Seventh Individual Sentenced to 5 Years in Prison for Role in Opa Locka Municipal Corruption Investigation
Dante Starks, an influential figure in Opa Locka and close associate of former City Commissioner Luis Santiago, was sentenced today to five years in prison by U.S. District Judge Jose E. Martinez for his participation in the long-running Opa Locka municipal corruption conspiracy and his failure to file federal income tax returns.
Ariana Fajardo Orshan, U.S. Attorney for the Southern District of Florida, George L. Piro, Special Agent in Charge, Federal Bureau of Investigation (FBI), Miami Field Office, and Michael J. De Palma, Special Agent in Charge, Internal Revenue Service, Criminal Investigation (IRS-CI), made the announcement.
Starks pled guilty on June 25, 2018, to a two-count Superseding Information. Specifically, Starks pled guilty to conspiring to commit extortion under color of official right and federal programs bribery, in violation of Title 18, United States Code, Sections 371, 1951(a) and 666(a)(1)(B), and to failing to file his 2015 federal income tax return, in violation of Title 26, United States Code, Section 7203 (18-20313-CR-MARTINEZ). Judge Martinez sentenced Starks to 60 months in prison, to be followed by 3 years of supervised release. Starks was also ordered to forfeit $45,700 to the United States, to pay restitution to the victims of the corruption scheme and to pay $39,416 in restitution to the IRS for unpaid taxes. A victim restitution hearing has been scheduled for December 14, 2018, before Judge Martinez.
“Today, a significant participant in the long-running Opa Locka municipal corruption conspiracy was held accountable for his many criminal acts that compromised the integrity of the city’s governmental functions,” stated U.S. Attorney Fajardo Orshan. “The cases announced to date, as part of the Opa Locka corruption investigation, do not signal an end to our enforcement efforts. The U.S. Attorney’s Office and our dedicated partners at the FBI and IRS-CI remain committed to the investigation and prosecution of corrupt officials and encourage the public to continue to report all suspected criminal acts.”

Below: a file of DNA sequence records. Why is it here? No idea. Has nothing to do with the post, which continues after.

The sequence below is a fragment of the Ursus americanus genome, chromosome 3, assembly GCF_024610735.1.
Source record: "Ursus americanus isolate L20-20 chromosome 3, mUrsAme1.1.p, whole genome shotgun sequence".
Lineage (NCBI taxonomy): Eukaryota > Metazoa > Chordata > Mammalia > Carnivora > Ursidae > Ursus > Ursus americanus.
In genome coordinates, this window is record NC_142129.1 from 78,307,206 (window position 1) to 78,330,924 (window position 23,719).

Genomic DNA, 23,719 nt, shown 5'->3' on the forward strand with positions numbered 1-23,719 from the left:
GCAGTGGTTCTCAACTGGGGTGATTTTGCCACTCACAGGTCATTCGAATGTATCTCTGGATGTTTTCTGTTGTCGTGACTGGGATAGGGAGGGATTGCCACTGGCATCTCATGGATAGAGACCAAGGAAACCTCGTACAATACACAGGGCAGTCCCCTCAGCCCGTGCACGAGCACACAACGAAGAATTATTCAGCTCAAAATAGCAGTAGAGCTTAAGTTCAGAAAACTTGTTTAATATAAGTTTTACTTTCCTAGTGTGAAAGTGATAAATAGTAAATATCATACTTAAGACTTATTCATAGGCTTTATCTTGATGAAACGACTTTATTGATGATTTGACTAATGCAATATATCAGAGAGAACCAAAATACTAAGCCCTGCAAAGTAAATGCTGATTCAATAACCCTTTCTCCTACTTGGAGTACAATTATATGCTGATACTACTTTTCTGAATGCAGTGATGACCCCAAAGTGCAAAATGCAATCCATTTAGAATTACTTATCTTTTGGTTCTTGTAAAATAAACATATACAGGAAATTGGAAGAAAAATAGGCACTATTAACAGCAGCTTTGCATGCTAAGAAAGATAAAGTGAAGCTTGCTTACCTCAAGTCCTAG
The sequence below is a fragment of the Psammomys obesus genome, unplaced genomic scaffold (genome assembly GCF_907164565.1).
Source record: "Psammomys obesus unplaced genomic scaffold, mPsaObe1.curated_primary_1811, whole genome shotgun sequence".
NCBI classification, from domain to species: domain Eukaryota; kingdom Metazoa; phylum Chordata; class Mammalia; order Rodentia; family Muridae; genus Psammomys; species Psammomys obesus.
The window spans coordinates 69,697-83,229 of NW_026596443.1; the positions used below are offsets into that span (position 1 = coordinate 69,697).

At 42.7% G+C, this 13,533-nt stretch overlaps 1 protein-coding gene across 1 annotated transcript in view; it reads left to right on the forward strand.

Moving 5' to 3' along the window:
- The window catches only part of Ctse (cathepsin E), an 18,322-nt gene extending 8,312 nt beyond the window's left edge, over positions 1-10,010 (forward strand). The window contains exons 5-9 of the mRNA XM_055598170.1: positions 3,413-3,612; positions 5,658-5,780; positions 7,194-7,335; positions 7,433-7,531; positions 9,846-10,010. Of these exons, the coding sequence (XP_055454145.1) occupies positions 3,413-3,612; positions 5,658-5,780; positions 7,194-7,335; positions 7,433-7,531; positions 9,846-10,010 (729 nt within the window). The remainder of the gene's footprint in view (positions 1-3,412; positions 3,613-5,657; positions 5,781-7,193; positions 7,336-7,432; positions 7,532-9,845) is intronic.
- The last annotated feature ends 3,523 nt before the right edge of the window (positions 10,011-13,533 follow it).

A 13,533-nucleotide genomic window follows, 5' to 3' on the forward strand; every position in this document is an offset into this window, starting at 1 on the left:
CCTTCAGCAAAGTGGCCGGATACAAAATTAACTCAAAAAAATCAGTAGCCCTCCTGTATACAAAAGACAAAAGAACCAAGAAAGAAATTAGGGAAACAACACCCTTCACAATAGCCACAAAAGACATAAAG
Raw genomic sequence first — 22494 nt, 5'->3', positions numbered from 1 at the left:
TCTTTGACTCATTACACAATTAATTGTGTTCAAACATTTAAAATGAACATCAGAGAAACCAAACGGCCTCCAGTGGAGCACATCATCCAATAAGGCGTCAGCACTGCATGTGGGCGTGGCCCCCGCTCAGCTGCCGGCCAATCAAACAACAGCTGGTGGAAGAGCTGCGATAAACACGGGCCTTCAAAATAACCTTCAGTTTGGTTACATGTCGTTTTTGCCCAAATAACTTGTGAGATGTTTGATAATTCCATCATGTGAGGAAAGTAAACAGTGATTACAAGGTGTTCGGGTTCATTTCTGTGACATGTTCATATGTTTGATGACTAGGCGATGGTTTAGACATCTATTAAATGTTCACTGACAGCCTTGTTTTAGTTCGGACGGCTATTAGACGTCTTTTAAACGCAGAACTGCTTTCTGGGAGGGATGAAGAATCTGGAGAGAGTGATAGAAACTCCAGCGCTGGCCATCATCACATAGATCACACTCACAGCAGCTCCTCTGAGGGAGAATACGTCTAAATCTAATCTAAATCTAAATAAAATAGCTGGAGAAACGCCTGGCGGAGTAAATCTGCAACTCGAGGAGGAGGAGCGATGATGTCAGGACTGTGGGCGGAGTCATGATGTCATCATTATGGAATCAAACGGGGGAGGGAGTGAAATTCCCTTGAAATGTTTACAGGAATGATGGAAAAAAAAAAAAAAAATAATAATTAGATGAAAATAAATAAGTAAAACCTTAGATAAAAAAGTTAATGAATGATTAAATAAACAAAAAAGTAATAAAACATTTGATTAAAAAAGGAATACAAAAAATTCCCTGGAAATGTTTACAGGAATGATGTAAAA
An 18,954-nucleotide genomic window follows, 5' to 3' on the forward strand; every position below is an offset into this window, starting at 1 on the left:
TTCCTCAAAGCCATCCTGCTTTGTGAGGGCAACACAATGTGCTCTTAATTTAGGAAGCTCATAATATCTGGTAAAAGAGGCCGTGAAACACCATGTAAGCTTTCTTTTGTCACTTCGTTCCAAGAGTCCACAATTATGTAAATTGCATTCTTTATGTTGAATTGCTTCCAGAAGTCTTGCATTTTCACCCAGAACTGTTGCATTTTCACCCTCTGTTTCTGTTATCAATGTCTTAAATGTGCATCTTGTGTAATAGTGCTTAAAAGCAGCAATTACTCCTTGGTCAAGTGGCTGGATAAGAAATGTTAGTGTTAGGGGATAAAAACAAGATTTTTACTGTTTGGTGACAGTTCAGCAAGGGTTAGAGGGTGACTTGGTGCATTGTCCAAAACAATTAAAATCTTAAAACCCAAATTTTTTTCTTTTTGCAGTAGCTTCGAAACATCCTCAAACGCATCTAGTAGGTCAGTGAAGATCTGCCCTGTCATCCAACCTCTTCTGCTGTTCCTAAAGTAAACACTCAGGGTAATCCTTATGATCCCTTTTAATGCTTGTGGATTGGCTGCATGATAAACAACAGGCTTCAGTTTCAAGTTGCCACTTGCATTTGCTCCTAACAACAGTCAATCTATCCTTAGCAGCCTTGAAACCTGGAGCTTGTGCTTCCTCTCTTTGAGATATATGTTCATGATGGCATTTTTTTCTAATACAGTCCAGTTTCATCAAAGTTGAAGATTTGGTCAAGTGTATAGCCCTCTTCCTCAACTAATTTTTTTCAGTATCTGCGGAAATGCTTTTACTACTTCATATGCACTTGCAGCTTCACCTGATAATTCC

"Corrupt Opa Locka municipal officials and their associates breached the public's trust and are now being held to account," said George L. Piro, Special Agent in Charge, FBI Miami. “Public corruption remains a top priority for the FBI. We encourage anyone who may have information about corruption to come forward and report it. This information is vital to our work.”
“Today's sentencing brings an important defendant in this corruption investigation to justice. The results of this case send a clear message that the law applies to everyone, regardless of position or power,” stated Michael J. De Palma, Special Agent in Charge, IRS-CI. “This joint law enforcement effort shows our commitment to investigate individuals who violate the public trust, and IRS-CI will continue to utilize our financial expertise in these cases where individuals misuse official positions and ignore their tax obligations.”
According to the court record, including the stipulated factual basis for the plea, Starks conspired with former Opa Locka City Commissioner Luis Santiago, former Opa Locka City Manager David Chiverton, and former Opa Locka Assistant Public Works Director Gregory Harris, to use the official positions and authority that Santiago, Chiverton, and Harris had with the City of Opa Locka to solicit, demand, and obtain personal payments from businesses and individuals in exchange for taking official actions to assist and benefit those businesses and individuals in their official dealings with the City of Opa Locka.